Research ArticleCELL BIOLOGY

TIE2-mediated tyrosine phosphorylation of H4 regulates DNA damage response by recruiting ABL1

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Science Advances  01 Apr 2016:
Vol. 2, no. 4, e1501290
DOI: 10.1126/sciadv.1501290

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DNA repair pathways enable cancer cells to survive DNA damage induced after genotoxic therapies. Tyrosine kinase receptors (TKRs) have been reported as regulators of the DNA repair machinery. TIE2 is a TKR overexpressed in human gliomas at levels that correlate with the degree of increasing malignancy. Following ionizing radiation, TIE2 translocates to the nucleus, conferring cells with an enhanced nonhomologous end-joining mechanism of DNA repair that results in a radioresistant phenotype. Nuclear TIE2 binds to key components of DNA repair and phosphorylates H4 at tyrosine 51, which, in turn, is recognized by the proto-oncogene ABL1, indicating a role for nuclear TIE2 as a sensor for genotoxic stress by action as a histone modifier. H4Y51 constitutes the first tyrosine phosphorylation of core histones recognized by ABL1, defining this histone modification as a direct signal to couple genotoxic stress with the DNA repair machinery.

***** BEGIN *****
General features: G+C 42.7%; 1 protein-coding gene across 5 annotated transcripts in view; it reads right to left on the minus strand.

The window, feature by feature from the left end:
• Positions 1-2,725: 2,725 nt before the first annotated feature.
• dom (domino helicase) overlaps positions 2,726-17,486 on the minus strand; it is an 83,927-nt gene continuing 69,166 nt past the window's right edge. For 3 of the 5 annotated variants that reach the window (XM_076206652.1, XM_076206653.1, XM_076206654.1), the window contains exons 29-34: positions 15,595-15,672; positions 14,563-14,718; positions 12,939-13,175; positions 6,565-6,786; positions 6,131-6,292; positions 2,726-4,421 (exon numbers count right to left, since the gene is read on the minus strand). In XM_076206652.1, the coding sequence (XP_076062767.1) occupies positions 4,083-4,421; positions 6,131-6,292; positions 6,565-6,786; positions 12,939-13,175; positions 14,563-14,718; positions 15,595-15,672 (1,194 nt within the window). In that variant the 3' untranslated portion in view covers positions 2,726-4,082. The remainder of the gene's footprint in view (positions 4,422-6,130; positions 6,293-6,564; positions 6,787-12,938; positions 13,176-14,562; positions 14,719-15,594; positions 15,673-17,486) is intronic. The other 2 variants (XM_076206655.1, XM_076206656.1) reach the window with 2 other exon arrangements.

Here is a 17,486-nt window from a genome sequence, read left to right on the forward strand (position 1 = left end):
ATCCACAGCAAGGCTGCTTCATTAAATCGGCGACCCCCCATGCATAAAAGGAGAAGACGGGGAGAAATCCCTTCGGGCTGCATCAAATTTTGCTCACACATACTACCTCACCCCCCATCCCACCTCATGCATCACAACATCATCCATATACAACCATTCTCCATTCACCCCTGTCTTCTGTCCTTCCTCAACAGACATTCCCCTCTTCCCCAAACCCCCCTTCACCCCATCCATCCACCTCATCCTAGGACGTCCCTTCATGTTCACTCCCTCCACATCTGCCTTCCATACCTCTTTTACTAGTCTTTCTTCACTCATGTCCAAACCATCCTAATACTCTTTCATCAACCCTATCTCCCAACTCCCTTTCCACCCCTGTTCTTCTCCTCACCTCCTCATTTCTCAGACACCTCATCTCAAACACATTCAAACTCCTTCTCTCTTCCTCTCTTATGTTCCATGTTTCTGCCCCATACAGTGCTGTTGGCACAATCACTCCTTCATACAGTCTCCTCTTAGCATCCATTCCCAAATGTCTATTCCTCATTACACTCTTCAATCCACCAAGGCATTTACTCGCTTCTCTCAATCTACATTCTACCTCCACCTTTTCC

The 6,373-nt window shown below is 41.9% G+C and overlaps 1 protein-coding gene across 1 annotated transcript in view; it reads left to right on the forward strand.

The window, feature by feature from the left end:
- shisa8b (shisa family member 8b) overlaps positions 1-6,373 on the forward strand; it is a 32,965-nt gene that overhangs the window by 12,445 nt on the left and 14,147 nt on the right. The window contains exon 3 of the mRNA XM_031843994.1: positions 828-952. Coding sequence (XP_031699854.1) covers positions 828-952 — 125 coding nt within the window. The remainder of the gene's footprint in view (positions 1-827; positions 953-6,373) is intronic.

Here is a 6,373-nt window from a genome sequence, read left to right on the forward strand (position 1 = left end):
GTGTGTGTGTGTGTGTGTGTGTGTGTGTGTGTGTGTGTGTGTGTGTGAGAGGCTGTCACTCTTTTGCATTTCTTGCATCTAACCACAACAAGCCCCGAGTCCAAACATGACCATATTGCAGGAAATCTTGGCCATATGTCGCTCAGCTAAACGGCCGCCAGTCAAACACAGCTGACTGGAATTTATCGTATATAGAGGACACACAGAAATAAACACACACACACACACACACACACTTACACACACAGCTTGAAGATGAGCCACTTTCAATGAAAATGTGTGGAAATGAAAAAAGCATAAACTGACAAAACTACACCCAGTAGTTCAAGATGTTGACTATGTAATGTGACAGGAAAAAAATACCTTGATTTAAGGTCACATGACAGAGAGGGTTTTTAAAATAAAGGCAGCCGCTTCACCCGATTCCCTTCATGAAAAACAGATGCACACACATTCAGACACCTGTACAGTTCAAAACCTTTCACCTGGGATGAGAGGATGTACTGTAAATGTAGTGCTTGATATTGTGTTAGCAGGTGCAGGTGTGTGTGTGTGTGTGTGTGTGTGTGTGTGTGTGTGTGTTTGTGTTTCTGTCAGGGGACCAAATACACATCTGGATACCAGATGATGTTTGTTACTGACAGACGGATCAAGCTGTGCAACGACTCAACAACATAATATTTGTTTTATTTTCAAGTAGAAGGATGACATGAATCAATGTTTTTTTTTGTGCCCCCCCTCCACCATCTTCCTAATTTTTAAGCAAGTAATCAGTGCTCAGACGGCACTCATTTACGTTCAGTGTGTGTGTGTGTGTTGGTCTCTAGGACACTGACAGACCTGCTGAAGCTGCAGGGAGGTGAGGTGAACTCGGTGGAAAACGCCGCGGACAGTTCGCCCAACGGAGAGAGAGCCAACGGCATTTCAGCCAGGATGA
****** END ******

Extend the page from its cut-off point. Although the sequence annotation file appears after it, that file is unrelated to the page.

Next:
• Cell biology
  • DNA repair
  • oncogenes
  • TIE2
  • ABL1
  • ANG1
  • NHEJ

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